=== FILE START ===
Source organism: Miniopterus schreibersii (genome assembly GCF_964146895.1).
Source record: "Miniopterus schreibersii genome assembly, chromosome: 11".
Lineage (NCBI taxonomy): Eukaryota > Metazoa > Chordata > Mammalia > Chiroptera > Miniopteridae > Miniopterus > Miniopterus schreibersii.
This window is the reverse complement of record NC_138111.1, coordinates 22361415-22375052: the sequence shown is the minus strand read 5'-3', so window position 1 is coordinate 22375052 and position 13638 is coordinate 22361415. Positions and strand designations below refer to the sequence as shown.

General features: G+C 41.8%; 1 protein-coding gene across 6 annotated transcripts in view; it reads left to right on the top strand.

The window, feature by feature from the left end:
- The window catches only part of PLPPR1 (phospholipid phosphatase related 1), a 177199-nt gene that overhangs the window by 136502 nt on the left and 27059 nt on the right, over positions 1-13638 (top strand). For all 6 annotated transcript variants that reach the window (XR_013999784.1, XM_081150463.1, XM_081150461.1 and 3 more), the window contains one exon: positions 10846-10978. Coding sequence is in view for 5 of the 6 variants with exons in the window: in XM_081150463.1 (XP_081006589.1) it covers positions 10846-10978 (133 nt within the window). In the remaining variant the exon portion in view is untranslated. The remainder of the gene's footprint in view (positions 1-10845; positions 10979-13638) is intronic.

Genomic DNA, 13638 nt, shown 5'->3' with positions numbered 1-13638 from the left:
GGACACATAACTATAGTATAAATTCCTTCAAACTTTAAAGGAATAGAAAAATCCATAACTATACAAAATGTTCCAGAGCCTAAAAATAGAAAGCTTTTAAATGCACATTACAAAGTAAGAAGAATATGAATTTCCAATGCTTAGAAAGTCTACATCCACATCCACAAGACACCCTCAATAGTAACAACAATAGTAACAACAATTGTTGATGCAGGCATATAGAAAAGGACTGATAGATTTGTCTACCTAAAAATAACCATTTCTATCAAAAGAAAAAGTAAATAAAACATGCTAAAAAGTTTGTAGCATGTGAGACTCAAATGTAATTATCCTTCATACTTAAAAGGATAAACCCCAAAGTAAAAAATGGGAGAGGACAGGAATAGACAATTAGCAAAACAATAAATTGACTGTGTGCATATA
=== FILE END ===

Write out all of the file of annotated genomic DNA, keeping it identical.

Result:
Source organism: Miniopterus schreibersii (genome assembly GCF_964146895.1).
Source record: "Miniopterus schreibersii genome assembly, chromosome: 11".
Lineage (NCBI taxonomy): Eukaryota > Metazoa > Chordata > Mammalia > Chiroptera > Miniopteridae > Miniopterus > Miniopterus schreibersii.
This window is the reverse complement of record NC_138111.1, coordinates 22361415-22375052: the sequence shown is the minus strand read 5'-3', so window position 1 is coordinate 22375052 and position 13638 is coordinate 22361415. Positions and strand designations below refer to the sequence as shown.

General features: G+C 41.8%; 1 protein-coding gene across 6 annotated transcripts in view; it reads left to right on the top strand.

The window, feature by feature from the left end:
- The window catches only part of PLPPR1 (phospholipid phosphatase related 1), a 177199-nt gene that overhangs the window by 136502 nt on the left and 27059 nt on the right, over positions 1-13638 (top strand). For all 6 annotated transcript variants that reach the window (XR_013999784.1, XM_081150463.1, XM_081150461.1 and 3 more), the window contains one exon: positions 10846-10978. Coding sequence is in view for 5 of the 6 variants with exons in the window: in XM_081150463.1 (XP_081006589.1) it covers positions 10846-10978 (133 nt within the window). In the remaining variant the exon portion in view is untranslated. The remainder of the gene's footprint in view (positions 1-10845; positions 10979-13638) is intronic.

Genomic DNA, 13638 nt, shown 5'->3' with positions numbered 1-13638 from the left:
GGACACATAACTATAGTATAAATTCCTTCAAACTTTAAAGGAATAGAAAAATCCATAACTATACAAAATGTTCCAGAGCCTAAAAATAGAAAGCTTTTAAATGCACATTACAAAGTAAGAAGAATATGAATTTCCAATGCTTAGAAAGTCTACATCCACATCCACAAGACACCCTCAATAGTAACAACAATAGTAACAACAATTGTTGATGCAGGCATATAGAAAAGGACTGATAGATTTGTCTACCTAAAAATAACCATTTCTATCAAAAGAAAAAGTAAATAAAACATGCTAAAAAGTTTGTAGCATGTGAGACTCAAATGTAATTATCCTTCATACTTAAAAGGATAAACCCCAAAGTAAAAAATGGGAGAGGACAGGAATAGACAATTAGCAAAACAATAAATTGACTGTGTGCATATA